Exploring with Camera

(From The Oxford Times, 14 February 2019)

Misty morning at the C S Lewis Reserve

There is probably no better time than Spring to explore the numerous BBOWT reserves around Oxford - and one of the delights of that exploration is to share it with family and friends.  You can always tell them what you’ve seen, but they’ll get an even better flavour of your visit if you’ve got some photographs to share with them.

So, how do you go about taking the picture that shows the best of your local BBOWT reserve?. 

When you first get into one of the reserves there is often a temptation to rush round trying to capture an image that says “I’m here!”, but once you’ve done that it’s worth slowing down, taking a deep breath and just watching and listening to what’s around.  What birds or mammals are there?  What flowers are in bloom?  What’s the light doing - is there bright sunlight or is it a more overcast day?

The next step is to quietly explore the reserve.   If it’s a reserve you’ve visited before, you might already have an idea what you want to photograph. If it’s a new reserve to you, wander around so that you can start to get an idea what photo opportunities it might provide.  I’m particularly drawn to ponds and streams - so I’ll always look for some water when I’m exploring a new reserve.

Rivermead Nature Park 

Once you’ve seen something that looks interesting, you can then start to think about how to frame the image in the camera (or on your phone).   If it’s sunny, try and make sure that the light is   behind you (so that the sunlight is on your back rather than on your face) - your eye is very good at adjusting to dark and light areas in an image, but the camera isn’t so good.  If you have the light behind you’ll have the best chance of getting a well lit picture.  If you’re taking pictures of other people make sure that their faces are in sunshine rather than in shadow.

Try holding the camera at different heights - there’s a temptation to stand with the camera at head-height, but there might be an even better picture if you kneel down or even (if it’s not too muddy) lie down before you press the shutter.  You might want to try turning the camera sideways - people with camera phones often take ‘portrait’ pictures and those with traditional cameras usually take ‘landscape’ images - in both cases it’s worth experimenting with holding the camera the other way round.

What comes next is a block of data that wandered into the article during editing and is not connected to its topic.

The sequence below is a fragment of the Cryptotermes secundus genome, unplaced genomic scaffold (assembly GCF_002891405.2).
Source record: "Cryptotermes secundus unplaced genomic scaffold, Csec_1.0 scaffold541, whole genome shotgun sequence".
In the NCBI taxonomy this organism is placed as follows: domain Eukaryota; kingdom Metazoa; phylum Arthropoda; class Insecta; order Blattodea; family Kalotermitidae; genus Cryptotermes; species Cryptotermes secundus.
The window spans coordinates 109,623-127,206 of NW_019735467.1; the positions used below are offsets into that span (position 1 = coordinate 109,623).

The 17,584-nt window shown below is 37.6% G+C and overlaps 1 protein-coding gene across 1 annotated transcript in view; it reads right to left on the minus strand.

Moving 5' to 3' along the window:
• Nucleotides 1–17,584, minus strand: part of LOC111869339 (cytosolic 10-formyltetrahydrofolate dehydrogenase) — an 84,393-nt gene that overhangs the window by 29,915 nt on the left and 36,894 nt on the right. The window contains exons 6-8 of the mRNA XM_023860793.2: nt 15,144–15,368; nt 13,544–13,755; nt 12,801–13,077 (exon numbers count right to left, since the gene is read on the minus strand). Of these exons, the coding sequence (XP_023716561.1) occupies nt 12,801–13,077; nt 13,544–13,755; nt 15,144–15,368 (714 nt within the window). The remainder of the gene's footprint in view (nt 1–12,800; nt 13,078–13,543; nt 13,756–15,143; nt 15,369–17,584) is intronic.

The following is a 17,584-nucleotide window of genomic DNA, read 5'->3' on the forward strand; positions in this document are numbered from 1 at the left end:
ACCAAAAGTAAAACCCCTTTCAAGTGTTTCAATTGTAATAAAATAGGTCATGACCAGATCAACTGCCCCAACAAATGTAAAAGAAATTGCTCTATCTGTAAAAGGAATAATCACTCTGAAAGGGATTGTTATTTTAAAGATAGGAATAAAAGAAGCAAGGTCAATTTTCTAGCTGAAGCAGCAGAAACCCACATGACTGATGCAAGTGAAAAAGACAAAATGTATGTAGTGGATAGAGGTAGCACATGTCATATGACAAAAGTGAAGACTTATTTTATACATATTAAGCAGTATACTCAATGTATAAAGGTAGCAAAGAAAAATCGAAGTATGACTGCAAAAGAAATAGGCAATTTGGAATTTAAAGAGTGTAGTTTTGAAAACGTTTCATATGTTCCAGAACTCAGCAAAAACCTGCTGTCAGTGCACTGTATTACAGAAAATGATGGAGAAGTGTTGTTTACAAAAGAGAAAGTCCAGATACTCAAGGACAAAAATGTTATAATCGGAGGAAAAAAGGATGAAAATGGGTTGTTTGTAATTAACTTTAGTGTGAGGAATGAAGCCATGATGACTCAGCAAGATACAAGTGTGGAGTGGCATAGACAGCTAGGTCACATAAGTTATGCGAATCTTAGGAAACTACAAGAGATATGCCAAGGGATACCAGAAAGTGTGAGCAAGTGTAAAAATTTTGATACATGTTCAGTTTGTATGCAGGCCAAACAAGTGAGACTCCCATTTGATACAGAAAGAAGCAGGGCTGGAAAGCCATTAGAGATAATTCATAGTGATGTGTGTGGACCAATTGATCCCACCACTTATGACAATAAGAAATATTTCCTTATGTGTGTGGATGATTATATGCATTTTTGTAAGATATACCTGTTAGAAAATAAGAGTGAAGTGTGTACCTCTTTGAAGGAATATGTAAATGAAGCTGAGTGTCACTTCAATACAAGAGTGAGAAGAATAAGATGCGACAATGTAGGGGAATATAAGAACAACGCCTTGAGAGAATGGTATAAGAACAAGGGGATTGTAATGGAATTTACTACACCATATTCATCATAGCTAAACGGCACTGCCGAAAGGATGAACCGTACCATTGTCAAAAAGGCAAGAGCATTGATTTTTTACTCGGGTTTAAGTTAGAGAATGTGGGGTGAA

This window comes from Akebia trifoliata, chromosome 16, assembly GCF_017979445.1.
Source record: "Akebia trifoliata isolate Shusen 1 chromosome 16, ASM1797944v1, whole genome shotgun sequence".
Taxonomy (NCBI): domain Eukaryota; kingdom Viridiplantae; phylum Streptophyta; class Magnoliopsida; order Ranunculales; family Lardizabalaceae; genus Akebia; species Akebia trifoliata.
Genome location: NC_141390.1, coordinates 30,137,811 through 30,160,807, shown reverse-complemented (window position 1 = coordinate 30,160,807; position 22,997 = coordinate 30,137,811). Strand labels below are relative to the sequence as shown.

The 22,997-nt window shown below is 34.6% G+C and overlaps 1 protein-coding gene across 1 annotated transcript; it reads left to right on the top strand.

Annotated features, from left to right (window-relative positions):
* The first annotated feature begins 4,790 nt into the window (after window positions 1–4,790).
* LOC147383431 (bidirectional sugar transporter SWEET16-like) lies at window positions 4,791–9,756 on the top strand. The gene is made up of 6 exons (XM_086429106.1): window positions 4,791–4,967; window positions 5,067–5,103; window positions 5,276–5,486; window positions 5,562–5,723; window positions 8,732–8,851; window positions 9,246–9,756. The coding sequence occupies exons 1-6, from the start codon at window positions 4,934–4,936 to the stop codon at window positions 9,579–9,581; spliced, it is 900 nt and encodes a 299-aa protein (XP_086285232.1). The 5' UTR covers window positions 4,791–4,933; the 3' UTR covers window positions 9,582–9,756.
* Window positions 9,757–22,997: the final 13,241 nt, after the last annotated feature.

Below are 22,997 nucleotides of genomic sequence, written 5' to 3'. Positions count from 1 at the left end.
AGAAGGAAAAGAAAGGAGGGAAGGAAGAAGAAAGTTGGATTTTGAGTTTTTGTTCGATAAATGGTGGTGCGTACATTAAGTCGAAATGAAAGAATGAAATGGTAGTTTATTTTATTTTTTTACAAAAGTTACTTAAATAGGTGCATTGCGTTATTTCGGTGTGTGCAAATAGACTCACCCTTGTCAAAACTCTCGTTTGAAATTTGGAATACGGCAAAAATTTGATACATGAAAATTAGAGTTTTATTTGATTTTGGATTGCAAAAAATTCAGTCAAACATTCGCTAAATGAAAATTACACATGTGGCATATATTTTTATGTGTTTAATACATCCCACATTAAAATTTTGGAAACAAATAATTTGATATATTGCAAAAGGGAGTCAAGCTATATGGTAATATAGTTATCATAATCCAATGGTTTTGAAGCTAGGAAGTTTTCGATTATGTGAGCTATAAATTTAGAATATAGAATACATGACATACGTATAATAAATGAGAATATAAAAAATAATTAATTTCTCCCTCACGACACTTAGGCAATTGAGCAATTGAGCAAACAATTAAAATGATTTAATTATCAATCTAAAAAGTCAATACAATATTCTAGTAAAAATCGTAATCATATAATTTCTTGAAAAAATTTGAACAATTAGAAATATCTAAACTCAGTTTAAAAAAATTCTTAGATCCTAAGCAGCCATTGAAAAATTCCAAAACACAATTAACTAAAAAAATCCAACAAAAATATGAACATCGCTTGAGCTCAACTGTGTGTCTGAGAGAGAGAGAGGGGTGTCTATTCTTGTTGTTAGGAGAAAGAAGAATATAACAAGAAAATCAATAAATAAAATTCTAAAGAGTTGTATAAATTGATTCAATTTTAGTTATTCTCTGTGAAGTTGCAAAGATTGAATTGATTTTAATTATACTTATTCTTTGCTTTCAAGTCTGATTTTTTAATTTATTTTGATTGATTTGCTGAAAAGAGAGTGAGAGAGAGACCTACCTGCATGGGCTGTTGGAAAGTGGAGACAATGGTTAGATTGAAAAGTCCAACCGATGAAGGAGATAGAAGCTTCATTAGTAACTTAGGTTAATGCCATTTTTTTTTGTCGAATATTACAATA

When I’m framing up an image on the camera, I often try and imagine the story I’m going to tell about the picture once get home.  In some cases you might want to zoom into the image - was it the little group of moorhens in the middle of the image that you wanted to be able to show in the picture.  In other cases, it might be the sweep of the trees along the riverbank that was the main feature in your story so you would want to zoom out to show lots of trees.

If you’ve got a camera where you can adjust the settings, you can fine tune what the camera is doing.  If you want to capture a fast moving insect or bird, you will need to set a very short exposure time (or some cameras this will be called a ‘sport’ mode) - that will freeze the action in your picture.

My final tip for capturing a great image on a BBOWT reserve is to visit at different times of day - the light will be different at dawn, in the middle of the day and at dusk.  If you’re lucky (or pick the right day) you’ll get to take pictures in the soft light that photographers call ‘the golden hour’.  You’ll also get to see different wildlife early and late in the day - and you might just capture that special image.

Still Winter, February 2019

One of the challenges - some would say opportunities - of travelling between Oxford and Shetland is not knowing what the weather is going to do when you get there.  Some (for example, work colleagues) would quite reasonably assume that if the weather is cold and bleak in Oxford and if one was to travel, say 562 miles, due North you could expect it to be rather colder and bleaker.

But it just doesn’t work like that.  

The seas around Shetland certainly make a difference but it seems to be more than that.  In fact, generally, it seems that the simplest way of guessing the weather would be to assume ‘the opposite’.  If it’s cold and icy in Oxford then it’s likely to be mild on Shetland.  If it’s blowing up a storm in central England, there will be crowds on the Shetland beaches.  If it’s hot and sunny in the Thames Valley, then the fog and mist will have descended around Sumburgh Airport.

So when one heads off from on a cold and icy Saturday morning from Oxford, it would be entirely reasonable to expect to need beach attire (*) when you get to the south end of Shetland.

Quendale Beach 
Quendale Beach

One of the other bonuses of being of on Sunny Shetland (as opposed to Overcast Oxford) at this time of the year is that it’s always Golden Hour - that magical chunk of time sought out by photographers when, around sunrise and sunset, the light takes on a lovely warm glow.  

When the time between sunrise and sunset is short (as it is on Shetland at this time of year) the sun never gets very high in the sky, so you’ve got a good chance of getting golden light at anytime during the day.

Golden Light on Scat Ness

The other (OK, maybe only) thing about Shetland weather that can be promised is that it is going to change.  If on one day the seas are smooth and flat, you can be sure that there will be waves rolling in on the next day.

Calm Seas around Mousa
Waves on Scat Ness

No guarantees mind, this is Shetland weather we’re talking about. 
Snow Clouds over Fitful Head

*In this context "beach attire" means one fleece plus walking boots and a woollen Fair Isle hat.